(BIVN) – Once every four years, Ka ‘Aha Hula ‘O Hālauaola is held somewhere in Hawai‘i, and this year the conference has returned to Hilo, where it was first presented in 2001.
The video above shows the very beginning of the ʻAha Wehena, or opening ceremonies, held at the Edith Kanaka‘ole Stadium on Sunday. Conference participants had the opportunity to engage in the rites of the Kuahu Hula or hula shrine. The video also features a testimony by Noe Noe Wong-Wilson, the Executive Director at Lālākea Foundation, recorded at a County Council meeting in January.
According to the Ka ʻAha Hula ʻO Hālauaola website:
With the continued interest and rapid growth of hula rising around the globe, Ka ‘Aha Hula ‘O Hālauaola was born of a common desire to provide a nexus for masters, practitioners and enthusiasts of hula knowledge and Hawaiian culture to share their thoughts and understanding of this sacred Hawaiian art form. Founders and master kumu hula, Dr. Pualani Kanaka‘ole Kanahele, Leinā‘ala Kalama Heine and Hōkūlani Holt-Padilla felt it was necessary to create unique and meaningful learning experiences and opportunities for participants from the world over, to reconnect to the primal sources of inspiration that emanate from Hawai‘i – the origin and birthplace of hula itself. It was their shared vision that made Ka ‘Aha Hula ‘O Hālauaola a reality.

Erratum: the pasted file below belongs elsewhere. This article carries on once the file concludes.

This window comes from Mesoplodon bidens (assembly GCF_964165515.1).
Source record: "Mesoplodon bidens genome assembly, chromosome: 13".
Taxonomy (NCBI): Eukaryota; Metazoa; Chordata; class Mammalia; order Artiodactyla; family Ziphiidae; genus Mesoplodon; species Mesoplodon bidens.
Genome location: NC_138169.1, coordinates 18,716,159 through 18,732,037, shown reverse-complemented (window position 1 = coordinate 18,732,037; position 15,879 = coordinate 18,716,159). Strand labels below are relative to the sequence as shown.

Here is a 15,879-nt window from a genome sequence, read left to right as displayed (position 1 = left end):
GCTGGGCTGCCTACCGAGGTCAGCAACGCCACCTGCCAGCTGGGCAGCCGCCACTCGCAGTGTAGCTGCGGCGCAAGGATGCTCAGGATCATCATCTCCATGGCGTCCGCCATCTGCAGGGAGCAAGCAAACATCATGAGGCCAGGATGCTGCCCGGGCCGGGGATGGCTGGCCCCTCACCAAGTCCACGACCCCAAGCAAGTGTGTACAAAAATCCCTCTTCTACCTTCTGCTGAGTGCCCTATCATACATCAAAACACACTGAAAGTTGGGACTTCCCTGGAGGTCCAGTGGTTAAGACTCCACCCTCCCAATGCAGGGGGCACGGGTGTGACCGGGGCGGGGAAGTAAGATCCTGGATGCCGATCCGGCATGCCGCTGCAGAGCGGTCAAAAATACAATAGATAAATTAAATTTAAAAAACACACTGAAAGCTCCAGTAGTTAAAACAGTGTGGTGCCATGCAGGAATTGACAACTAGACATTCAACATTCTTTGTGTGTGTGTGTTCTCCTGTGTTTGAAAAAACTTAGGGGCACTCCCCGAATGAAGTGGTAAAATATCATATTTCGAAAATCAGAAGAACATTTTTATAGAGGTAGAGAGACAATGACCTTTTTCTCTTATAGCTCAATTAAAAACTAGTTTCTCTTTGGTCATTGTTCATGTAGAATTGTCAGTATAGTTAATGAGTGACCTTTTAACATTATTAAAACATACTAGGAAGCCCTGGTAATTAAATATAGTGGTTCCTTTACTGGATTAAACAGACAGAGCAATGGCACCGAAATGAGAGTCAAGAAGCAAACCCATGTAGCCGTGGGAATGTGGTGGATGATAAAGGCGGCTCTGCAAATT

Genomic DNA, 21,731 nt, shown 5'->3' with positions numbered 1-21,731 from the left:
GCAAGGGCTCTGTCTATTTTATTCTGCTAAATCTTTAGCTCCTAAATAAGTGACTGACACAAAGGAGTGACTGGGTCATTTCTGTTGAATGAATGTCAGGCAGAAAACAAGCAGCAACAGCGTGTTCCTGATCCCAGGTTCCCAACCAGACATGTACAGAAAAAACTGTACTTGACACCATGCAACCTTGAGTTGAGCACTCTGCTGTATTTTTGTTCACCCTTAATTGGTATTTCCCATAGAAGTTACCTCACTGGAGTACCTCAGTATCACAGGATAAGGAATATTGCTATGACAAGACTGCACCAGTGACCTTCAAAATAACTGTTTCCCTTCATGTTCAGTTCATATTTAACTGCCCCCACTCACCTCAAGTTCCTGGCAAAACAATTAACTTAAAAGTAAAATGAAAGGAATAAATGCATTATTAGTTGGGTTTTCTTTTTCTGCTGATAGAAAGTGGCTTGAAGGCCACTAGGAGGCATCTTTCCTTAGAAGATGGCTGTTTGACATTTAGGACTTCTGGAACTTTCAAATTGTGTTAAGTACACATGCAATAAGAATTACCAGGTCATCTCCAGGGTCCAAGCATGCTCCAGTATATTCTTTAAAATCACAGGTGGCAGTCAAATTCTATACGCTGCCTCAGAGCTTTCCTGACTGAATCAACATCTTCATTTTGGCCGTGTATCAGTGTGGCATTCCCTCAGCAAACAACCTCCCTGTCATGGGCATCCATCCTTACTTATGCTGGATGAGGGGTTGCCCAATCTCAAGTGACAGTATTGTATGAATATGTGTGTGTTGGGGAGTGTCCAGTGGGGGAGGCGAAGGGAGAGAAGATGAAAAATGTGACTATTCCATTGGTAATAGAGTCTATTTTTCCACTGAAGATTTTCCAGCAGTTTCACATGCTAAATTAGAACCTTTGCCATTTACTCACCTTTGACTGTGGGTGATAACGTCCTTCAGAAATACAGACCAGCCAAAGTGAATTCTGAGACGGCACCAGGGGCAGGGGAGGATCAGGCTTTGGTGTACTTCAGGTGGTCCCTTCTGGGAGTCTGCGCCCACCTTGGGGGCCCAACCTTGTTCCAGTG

Held once every four years, Ka ‘Aha Hula ‘O Hālauaola was first presented in 2001 in Hilo, Hawai‘i. The inaugural gathering featured 100 Kumu Hula and Cultural Practitioner presenter and 926 conference participants from around the world. The ʻAha was again presented in 2005 in Kahului, Maui, and again in 2009 at Kapālama, O‘ahu where a total of 1483 people participated. Ka ‘Aha Hula ‘O Hālauaola delegates came from the islands of Hawai‘i, 21 states from the US Continent, and 11 countries including Japan, Mexico, Canada, French Polynesia, Poland, Switzerland and others. In 2014, 860 participants gathered on the Island of Kauaʻi to learn and enhance their knowledge of Hula.
Ka ʻAha Hula ʻO Hālauaola events continue this week.